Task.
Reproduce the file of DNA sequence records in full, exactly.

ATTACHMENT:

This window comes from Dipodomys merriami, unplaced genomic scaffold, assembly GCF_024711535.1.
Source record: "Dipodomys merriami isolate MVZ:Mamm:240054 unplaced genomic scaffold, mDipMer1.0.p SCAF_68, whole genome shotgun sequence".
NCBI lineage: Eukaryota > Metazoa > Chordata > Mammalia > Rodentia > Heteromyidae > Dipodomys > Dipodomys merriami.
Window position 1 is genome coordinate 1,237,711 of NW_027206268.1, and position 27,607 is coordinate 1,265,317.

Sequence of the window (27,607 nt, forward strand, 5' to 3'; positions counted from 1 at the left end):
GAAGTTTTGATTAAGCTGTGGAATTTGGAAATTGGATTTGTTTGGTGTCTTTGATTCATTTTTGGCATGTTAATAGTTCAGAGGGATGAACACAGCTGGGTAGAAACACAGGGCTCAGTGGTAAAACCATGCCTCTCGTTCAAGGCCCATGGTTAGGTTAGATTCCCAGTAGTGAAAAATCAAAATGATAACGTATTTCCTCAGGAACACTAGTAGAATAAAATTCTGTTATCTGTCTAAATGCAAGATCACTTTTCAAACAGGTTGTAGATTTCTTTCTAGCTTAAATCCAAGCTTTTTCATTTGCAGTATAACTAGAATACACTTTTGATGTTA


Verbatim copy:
This window comes from Dipodomys merriami, unplaced genomic scaffold, assembly GCF_024711535.1.
Source record: "Dipodomys merriami isolate MVZ:Mamm:240054 unplaced genomic scaffold, mDipMer1.0.p SCAF_68, whole genome shotgun sequence".
NCBI lineage: Eukaryota > Metazoa > Chordata > Mammalia > Rodentia > Heteromyidae > Dipodomys > Dipodomys merriami.
Window position 1 is genome coordinate 1,237,711 of NW_027206268.1, and position 27,607 is coordinate 1,265,317.

Sequence of the window (27,607 nt, forward strand, 5' to 3'; positions counted from 1 at the left end):
GAAGTTTTGATTAAGCTGTGGAATTTGGAAATTGGATTTGTTTGGTGTCTTTGATTCATTTTTGGCATGTTAATAGTTCAGAGGGATGAACACAGCTGGGTAGAAACACAGGGCTCAGTGGTAAAACCATGCCTCTCGTTCAAGGCCCATGGTTAGGTTAGATTCCCAGTAGTGAAAAATCAAAATGATAACGTATTTCCTCAGGAACACTAGTAGAATAAAATTCTGTTATCTGTCTAAATGCAAGATCACTTTTCAAACAGGTTGTAGATTTCTTTCTAGCTTAAATCCAAGCTTTTTCATTTGCAGTATAACTAGAATACACTTTTGATGTTA